With tuition expenses increasing every year, paying for college has become a serious issue for many Colorado parents. Many begin saving for college soon after a child is born. Some choose to open a 529 college savings plan, which has some tax advantages. But, when these parents divorce, careful planning is required for knowing what to do with the 529 plan and how to plan for the child's college costs.
One financial planner has identified three main college funding issues for divorcing parents to think about. The first is ownership of the 529 plan. In the asset division process, the plan can be awarded to one parent or split between both of them. The financial planner recommends that the non-custodial parent be given ownership of the plan, because the Free Application for Federal Student Aid, or FAFSA, does not require disclosure of assets owned by the non-custodial parent.
A second issue is which parent should claim the child as a dependent for tax purposes. This is important because the parent who claims the dependent exemption is eligible for IRS college credits. Parents should also keep in mind that if a parent has income above a certain level, that parent will not qualify for the credits.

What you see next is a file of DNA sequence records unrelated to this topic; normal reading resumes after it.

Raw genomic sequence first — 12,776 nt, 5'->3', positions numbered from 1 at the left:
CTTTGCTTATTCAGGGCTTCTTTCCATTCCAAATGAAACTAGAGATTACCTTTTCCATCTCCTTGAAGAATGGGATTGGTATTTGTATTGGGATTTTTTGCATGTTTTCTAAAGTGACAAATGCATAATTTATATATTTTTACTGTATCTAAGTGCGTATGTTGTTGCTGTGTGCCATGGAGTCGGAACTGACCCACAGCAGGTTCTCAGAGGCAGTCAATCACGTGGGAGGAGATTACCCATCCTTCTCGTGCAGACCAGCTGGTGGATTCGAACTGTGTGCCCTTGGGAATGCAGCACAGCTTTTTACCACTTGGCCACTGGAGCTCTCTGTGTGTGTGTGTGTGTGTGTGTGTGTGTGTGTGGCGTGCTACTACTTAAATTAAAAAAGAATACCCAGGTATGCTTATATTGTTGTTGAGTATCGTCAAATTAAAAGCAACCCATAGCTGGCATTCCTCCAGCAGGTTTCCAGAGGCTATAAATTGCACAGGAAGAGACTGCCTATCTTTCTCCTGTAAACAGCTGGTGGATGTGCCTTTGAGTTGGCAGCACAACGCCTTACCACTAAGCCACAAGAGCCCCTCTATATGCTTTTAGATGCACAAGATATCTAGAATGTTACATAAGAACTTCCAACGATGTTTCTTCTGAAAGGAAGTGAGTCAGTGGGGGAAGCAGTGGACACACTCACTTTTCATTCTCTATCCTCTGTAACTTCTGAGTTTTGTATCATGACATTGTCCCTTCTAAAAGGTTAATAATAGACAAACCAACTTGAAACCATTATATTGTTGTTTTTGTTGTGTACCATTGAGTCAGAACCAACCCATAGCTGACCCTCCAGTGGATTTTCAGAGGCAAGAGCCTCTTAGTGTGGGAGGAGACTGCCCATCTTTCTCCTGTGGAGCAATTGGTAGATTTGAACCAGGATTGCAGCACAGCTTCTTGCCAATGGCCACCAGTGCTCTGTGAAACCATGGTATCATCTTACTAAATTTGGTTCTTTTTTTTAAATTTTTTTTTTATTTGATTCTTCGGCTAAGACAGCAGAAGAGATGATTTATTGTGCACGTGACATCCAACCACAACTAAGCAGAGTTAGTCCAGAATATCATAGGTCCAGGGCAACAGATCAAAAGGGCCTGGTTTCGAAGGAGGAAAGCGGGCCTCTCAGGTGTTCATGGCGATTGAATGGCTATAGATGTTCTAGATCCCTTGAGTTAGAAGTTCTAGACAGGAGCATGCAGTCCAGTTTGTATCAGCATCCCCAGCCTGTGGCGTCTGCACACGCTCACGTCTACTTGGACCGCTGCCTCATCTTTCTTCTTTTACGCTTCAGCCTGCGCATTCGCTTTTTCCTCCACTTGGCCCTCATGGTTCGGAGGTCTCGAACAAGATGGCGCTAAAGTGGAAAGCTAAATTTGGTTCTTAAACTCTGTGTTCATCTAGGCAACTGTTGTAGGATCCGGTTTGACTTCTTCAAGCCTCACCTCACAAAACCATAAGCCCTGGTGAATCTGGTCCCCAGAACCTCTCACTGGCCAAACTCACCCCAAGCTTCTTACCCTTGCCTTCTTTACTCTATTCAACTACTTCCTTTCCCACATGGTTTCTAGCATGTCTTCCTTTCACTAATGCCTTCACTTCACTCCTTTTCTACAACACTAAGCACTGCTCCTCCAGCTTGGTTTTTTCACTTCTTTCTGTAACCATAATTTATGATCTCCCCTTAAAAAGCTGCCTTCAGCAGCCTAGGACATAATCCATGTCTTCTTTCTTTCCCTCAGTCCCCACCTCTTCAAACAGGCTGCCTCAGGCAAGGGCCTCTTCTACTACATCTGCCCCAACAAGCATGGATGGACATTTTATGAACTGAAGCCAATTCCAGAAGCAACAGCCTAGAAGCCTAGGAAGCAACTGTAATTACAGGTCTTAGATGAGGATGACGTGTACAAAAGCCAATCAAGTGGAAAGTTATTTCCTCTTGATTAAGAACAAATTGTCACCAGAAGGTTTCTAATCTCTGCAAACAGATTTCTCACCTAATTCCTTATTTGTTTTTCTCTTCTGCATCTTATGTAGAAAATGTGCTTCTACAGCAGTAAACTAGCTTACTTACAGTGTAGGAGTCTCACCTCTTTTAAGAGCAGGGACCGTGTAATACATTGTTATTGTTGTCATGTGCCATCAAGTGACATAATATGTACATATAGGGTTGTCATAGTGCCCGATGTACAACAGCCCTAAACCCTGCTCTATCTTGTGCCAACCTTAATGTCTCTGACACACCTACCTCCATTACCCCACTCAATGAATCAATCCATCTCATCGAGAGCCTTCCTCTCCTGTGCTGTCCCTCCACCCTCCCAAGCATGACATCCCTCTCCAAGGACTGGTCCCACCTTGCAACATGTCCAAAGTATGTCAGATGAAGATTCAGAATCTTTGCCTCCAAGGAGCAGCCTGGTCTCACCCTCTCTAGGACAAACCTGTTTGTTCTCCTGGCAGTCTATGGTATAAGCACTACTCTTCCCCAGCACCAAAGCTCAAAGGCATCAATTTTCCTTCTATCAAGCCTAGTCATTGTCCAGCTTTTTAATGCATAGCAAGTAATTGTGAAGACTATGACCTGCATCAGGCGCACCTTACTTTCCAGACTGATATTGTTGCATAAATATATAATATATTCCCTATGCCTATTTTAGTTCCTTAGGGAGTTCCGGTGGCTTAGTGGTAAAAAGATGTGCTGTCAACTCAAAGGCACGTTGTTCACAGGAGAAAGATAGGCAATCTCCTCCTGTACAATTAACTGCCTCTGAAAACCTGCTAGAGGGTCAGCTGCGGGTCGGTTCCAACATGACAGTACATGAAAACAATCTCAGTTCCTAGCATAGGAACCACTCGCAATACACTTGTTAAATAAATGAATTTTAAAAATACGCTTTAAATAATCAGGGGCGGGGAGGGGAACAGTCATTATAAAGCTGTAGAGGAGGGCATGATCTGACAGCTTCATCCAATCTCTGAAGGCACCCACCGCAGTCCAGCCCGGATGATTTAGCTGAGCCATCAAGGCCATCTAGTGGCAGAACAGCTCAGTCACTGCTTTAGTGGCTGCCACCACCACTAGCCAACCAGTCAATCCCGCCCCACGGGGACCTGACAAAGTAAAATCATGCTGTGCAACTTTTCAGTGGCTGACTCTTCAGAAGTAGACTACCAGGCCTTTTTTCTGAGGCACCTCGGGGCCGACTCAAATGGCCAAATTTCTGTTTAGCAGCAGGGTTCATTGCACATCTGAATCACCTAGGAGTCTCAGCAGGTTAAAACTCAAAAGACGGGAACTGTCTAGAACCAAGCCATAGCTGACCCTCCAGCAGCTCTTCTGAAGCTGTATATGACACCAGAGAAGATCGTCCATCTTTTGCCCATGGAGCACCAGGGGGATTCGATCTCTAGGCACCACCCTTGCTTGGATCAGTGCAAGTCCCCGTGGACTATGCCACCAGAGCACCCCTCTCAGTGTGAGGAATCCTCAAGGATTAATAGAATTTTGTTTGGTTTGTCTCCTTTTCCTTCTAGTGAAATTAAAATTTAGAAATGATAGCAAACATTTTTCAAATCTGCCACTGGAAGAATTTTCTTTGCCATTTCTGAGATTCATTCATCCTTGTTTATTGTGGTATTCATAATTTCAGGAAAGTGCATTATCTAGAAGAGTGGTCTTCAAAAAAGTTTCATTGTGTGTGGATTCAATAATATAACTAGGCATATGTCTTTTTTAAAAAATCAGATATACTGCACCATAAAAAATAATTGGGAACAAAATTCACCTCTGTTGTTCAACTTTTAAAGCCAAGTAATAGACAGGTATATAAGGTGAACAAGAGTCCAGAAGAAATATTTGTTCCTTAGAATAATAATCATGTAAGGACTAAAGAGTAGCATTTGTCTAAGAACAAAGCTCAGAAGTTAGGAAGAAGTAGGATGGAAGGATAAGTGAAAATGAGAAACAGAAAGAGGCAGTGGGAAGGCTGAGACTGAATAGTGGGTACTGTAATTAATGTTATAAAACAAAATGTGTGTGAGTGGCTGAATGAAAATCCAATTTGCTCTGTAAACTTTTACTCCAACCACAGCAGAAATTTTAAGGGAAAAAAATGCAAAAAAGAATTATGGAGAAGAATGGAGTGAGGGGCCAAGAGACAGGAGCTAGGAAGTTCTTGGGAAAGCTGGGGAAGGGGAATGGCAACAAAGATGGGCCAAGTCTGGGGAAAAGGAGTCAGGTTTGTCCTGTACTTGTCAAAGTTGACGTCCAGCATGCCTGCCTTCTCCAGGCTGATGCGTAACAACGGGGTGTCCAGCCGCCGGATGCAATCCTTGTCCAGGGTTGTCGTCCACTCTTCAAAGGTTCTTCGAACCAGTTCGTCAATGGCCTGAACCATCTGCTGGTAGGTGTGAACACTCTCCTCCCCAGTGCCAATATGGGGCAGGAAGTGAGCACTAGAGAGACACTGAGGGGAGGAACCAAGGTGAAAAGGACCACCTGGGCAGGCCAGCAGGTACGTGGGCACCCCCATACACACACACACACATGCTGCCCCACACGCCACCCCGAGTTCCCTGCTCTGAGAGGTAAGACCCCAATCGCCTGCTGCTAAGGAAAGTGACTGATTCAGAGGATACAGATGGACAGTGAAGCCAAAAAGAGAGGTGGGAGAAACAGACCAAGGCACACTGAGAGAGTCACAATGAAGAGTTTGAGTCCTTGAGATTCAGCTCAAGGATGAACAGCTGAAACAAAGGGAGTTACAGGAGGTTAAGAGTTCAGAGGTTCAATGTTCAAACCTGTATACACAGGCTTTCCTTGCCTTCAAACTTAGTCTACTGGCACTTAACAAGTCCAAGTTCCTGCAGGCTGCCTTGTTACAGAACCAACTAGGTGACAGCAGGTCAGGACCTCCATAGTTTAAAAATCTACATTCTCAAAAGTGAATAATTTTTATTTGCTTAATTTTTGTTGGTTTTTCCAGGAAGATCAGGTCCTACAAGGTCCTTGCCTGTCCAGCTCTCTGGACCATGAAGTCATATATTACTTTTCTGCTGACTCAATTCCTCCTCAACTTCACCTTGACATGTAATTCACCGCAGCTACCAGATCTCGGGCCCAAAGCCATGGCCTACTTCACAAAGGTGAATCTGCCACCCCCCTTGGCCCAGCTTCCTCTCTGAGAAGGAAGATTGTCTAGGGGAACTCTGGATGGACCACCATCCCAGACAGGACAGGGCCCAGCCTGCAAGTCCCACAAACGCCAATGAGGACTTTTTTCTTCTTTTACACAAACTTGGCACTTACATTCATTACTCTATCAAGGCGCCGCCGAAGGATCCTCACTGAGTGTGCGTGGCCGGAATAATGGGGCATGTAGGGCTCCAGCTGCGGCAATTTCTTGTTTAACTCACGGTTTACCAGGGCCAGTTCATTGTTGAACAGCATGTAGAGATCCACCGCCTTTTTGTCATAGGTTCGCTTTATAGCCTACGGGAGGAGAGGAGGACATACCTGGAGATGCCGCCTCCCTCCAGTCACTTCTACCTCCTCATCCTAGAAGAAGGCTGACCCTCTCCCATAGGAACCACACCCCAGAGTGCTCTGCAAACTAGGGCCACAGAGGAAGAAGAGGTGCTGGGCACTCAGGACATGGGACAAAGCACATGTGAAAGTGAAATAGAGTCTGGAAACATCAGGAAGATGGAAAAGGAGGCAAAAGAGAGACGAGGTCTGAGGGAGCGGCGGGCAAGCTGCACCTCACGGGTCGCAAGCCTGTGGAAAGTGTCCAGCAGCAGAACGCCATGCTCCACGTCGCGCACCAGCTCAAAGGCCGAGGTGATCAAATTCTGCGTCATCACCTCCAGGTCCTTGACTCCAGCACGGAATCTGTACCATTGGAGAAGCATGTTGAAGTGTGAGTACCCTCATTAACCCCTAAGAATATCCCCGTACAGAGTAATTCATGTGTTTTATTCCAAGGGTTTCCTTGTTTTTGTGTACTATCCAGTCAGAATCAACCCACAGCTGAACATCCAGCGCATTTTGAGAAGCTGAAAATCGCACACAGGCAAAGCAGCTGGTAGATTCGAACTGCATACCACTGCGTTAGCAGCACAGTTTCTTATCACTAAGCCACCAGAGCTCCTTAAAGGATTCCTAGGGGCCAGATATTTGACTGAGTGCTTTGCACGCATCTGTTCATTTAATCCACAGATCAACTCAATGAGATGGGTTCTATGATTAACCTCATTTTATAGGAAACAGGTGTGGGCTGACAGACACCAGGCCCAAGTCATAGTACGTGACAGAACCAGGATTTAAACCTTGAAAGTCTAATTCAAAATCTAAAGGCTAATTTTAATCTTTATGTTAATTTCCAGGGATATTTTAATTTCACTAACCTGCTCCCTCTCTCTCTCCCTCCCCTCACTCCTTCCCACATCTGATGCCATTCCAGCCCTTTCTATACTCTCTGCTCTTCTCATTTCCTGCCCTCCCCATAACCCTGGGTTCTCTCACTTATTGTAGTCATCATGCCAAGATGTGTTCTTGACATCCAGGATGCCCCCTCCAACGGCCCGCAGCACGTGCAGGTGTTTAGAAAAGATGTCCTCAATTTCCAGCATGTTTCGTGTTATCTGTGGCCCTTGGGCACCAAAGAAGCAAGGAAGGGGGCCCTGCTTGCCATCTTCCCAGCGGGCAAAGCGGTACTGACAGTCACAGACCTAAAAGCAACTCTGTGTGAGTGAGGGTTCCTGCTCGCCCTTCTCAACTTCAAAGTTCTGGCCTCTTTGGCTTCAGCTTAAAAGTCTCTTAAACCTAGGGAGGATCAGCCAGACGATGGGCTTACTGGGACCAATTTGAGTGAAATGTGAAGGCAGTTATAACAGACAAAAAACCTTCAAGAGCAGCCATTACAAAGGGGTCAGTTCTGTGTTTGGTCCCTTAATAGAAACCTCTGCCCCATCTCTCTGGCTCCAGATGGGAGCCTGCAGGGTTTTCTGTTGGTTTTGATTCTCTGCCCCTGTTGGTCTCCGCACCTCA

Finally, which parent will have custody of the child can be critical to college funding. The FAFSA generally looks only at the finances of the custodial parent in determining financial aid eligibility, so if one parent earns significantly less than the other, awarding custody to that parent can be an advantage. However, about one-third of colleges request additional financial information, including information about the non-custodial parent.
Negotiating a divorce settlement requires consideration of a number of issues, including college funding. Understanding how divorce and tax laws affect financial aid eligibility is important for any divorcing parent.
Source: U.S. News & World Report, "3 Important College Funding Questions to Answer During a Divorce," Andrea Williams, Aug. 19, 2015